First Oil and Gas, Compliance, and Optimizing Production

by | Nov 23, 2011 | Industry, Oil & Gas, Services, Consulting & Training | 0 comments

Emerson’s David Newman, a member of the Oil & Gas industry team, had an Emerson Exchange presentation, Onshore Wellhead Automation – “I need a better return for my Wellhead Operation”.

He opened by highlighting the imperative of oil & gas producers to achieve “first oil and gas”, that is, get the new production wells online as soon as possible to begin to recover the capital costs associated with exploration, drilling, production equipment, and labor. He asked, “Is getting to first oil and gas time consuming and losing you production?”

Other questions he raised included:

  • Are trips to the field and compliance requirements causing you problems?
  • Is not having actionable data keeping you from optimizing production and yield?

He noted that the following numbers tell a story about the challenges oil and gas producers are facing when it comes to their operations. 7-14 are number of days, according to oil and gas producers surveyed by the team, that it takes them to automate a well once drilling is complete. 6.7% is the percentage annual decline in well production today. 8.6% is the annual well production decline expected by 2030. And finally, 4.5 is the number of times most operators will re-invest their initial automation cost over the life of the well.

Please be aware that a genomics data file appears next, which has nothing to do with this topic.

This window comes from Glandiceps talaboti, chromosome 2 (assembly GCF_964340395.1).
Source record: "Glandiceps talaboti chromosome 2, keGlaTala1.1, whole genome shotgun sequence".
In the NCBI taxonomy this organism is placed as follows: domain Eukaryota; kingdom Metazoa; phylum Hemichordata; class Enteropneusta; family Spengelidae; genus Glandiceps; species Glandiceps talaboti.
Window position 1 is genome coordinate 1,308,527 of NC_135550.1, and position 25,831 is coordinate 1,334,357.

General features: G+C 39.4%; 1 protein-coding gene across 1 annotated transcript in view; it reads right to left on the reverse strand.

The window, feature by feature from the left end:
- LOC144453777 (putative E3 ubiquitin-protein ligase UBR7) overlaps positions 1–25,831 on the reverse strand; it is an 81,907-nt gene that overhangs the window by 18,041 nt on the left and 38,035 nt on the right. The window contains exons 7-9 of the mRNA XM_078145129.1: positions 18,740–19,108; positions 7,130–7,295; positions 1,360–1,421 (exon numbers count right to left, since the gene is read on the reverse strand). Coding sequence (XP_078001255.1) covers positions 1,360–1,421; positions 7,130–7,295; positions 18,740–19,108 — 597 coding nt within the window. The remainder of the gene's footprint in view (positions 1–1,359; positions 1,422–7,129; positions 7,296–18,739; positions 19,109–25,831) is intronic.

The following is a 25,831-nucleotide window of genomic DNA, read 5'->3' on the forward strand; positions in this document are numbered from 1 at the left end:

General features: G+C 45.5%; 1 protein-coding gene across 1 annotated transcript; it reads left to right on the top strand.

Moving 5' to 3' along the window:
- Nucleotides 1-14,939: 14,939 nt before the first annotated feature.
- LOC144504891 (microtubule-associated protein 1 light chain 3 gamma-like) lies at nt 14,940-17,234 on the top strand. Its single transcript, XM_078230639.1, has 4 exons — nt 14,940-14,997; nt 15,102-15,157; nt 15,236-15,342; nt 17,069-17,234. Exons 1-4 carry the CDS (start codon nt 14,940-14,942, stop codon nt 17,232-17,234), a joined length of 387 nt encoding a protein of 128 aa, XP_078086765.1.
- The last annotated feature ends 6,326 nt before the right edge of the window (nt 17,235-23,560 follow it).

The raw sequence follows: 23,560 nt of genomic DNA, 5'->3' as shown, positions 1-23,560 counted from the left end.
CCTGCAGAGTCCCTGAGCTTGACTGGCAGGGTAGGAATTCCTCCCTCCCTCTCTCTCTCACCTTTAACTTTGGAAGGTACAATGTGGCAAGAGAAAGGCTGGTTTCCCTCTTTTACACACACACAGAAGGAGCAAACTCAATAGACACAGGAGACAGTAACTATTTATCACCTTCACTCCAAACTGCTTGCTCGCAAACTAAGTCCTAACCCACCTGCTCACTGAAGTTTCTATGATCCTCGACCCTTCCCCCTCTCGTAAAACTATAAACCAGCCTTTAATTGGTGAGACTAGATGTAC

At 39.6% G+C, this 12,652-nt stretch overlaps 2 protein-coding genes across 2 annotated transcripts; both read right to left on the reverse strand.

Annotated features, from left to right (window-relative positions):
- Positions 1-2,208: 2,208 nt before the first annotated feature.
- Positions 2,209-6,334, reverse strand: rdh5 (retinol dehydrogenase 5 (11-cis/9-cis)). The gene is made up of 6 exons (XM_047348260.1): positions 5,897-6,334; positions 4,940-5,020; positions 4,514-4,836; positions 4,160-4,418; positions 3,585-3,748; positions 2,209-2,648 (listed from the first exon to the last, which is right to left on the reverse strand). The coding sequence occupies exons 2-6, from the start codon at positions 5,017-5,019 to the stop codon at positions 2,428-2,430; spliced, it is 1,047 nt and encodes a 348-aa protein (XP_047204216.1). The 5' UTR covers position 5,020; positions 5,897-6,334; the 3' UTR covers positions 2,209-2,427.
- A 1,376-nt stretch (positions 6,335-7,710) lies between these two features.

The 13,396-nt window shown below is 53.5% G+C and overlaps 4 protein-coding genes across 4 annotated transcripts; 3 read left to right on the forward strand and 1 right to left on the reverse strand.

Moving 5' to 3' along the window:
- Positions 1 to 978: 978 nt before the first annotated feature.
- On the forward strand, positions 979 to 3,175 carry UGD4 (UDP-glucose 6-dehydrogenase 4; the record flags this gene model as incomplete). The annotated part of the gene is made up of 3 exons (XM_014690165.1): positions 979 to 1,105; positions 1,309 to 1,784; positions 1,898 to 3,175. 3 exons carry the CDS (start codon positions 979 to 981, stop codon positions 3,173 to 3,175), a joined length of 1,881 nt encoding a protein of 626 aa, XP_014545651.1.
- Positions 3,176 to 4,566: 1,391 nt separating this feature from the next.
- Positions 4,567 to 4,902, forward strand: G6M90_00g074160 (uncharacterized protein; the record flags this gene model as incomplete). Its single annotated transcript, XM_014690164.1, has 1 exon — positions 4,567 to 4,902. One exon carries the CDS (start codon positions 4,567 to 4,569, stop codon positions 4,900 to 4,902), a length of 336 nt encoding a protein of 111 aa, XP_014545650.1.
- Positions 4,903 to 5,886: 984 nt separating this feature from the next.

David shared how these numbers play out for oil & gas producers, and what the impact is on their operations. Better information is at the heart of operational improvements. Integrating wellhead automation can be time consuming, require a high level of skill and resources, which are scarce in today’s high-price oil era. Also, trips to the field are expensive, increase safety risk and add to overall compliance costs. Finally, without this information, you have insufficient ability to control and optimize a well’s production, to centrally analyze data to optimize production, and to monitor and enhance your field production strategy.

He highlighted some ways technology and expertise can be brought to bear. As we highlighted in an earlier post, Wireless Annular Pressure Measurement on Offshore Oil and Gas Wells, additional wellhead instrumentation improves well integrity by spotting problems earlier and mitigating their effects more quickly. This additional instrumentation and connection with wellhead control strategies can optimize production, improve injection well efficiency, improve tank management, and reduce personnel exposure to health and safety risks.

David shared results from projects where these technologies have been applied with this additional measurement and control. Oil and gas producers have seen overall production increases of 10%, operating cost reductions of 25%, and first oil and gas schedule reductions numbered in days.


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